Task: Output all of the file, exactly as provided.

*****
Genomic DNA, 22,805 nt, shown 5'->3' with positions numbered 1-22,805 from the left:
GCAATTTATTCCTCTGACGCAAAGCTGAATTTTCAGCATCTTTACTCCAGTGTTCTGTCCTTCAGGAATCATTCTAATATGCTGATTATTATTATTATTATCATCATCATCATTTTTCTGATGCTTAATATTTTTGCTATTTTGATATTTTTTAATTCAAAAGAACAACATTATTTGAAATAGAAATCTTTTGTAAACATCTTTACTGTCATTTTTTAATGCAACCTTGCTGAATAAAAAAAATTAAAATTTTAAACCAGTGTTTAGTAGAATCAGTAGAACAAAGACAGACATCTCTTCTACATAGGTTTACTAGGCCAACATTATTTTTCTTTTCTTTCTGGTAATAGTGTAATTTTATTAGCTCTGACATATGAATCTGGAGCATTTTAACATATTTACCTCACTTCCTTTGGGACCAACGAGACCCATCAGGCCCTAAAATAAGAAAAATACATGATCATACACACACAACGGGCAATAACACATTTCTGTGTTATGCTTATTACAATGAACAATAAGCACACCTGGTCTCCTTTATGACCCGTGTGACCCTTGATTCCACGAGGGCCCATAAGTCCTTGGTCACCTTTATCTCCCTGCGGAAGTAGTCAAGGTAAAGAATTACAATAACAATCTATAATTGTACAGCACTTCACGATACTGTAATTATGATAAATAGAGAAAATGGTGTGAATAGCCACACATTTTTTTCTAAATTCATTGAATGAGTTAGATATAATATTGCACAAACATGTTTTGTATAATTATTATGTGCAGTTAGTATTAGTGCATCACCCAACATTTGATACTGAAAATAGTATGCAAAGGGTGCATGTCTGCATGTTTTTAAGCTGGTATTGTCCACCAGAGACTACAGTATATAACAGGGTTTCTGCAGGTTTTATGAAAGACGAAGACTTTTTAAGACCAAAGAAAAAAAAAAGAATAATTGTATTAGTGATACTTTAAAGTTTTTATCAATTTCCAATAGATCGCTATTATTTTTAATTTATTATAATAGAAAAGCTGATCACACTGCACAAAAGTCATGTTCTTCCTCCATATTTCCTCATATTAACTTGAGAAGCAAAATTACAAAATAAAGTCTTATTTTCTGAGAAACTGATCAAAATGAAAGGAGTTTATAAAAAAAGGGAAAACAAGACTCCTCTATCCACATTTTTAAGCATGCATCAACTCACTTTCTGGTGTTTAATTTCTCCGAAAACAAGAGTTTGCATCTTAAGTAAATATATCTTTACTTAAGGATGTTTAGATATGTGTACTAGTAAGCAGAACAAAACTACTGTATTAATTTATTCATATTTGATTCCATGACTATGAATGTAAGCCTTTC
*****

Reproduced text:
Genomic DNA, 22,805 nt, shown 5'->3' with positions numbered 1-22,805 from the left:
GCAATTTATTCCTCTGACGCAAAGCTGAATTTTCAGCATCTTTACTCCAGTGTTCTGTCCTTCAGGAATCATTCTAATATGCTGATTATTATTATTATTATCATCATCATCATTTTTCTGATGCTTAATATTTTTGCTATTTTGATATTTTTTAATTCAAAAGAACAACATTATTTGAAATAGAAATCTTTTGTAAACATCTTTACTGTCATTTTTTAATGCAACCTTGCTGAATAAAAAAAATTAAAATTTTAAACCAGTGTTTAGTAGAATCAGTAGAACAAAGACAGACATCTCTTCTACATAGGTTTACTAGGCCAACATTATTTTTCTTTTCTTTCTGGTAATAGTGTAATTTTATTAGCTCTGACATATGAATCTGGAGCATTTTAACATATTTACCTCACTTCCTTTGGGACCAACGAGACCCATCAGGCCCTAAAATAAGAAAAATACATGATCATACACACACAACGGGCAATAACACATTTCTGTGTTATGCTTATTACAATGAACAATAAGCACACCTGGTCTCCTTTATGACCCGTGTGACCCTTGATTCCACGAGGGCCCATAAGTCCTTGGTCACCTTTATCTCCCTGCGGAAGTAGTCAAGGTAAAGAATTACAATAACAATCTATAATTGTACAGCACTTCACGATACTGTAATTATGATAAATAGAGAAAATGGTGTGAATAGCCACACATTTTTTTCTAAATTCATTGAATGAGTTAGATATAATATTGCACAAACATGTTTTGTATAATTATTATGTGCAGTTAGTATTAGTGCATCACCCAACATTTGATACTGAAAATAGTATGCAAAGGGTGCATGTCTGCATGTTTTTAAGCTGGTATTGTCCACCAGAGACTACAGTATATAACAGGGTTTCTGCAGGTTTTATGAAAGACGAAGACTTTTTAAGACCAAAGAAAAAAAAAAGAATAATTGTATTAGTGATACTTTAAAGTTTTTATCAATTTCCAATAGATCGCTATTATTTTTAATTTATTATAATAGAAAAGCTGATCACACTGCACAAAAGTCATGTTCTTCCTCCATATTTCCTCATATTAACTTGAGAAGCAAAATTACAAAATAAAGTCTTATTTTCTGAGAAACTGATCAAAATGAAAGGAGTTTATAAAAAAAGGGAAAACAAGACTCCTCTATCCACATTTTTAAGCATGCATCAACTCACTTTCTGGTGTTTAATTTCTCCGAAAACAAGAGTTTGCATCTTAAGTAAATATATCTTTACTTAAGGATGTTTAGATATGTGTACTAGTAAGCAGAACAAAACTACTGTATTAATTTATTCATATTTGATTCCATGACTATGAATGTAAGCCTTTC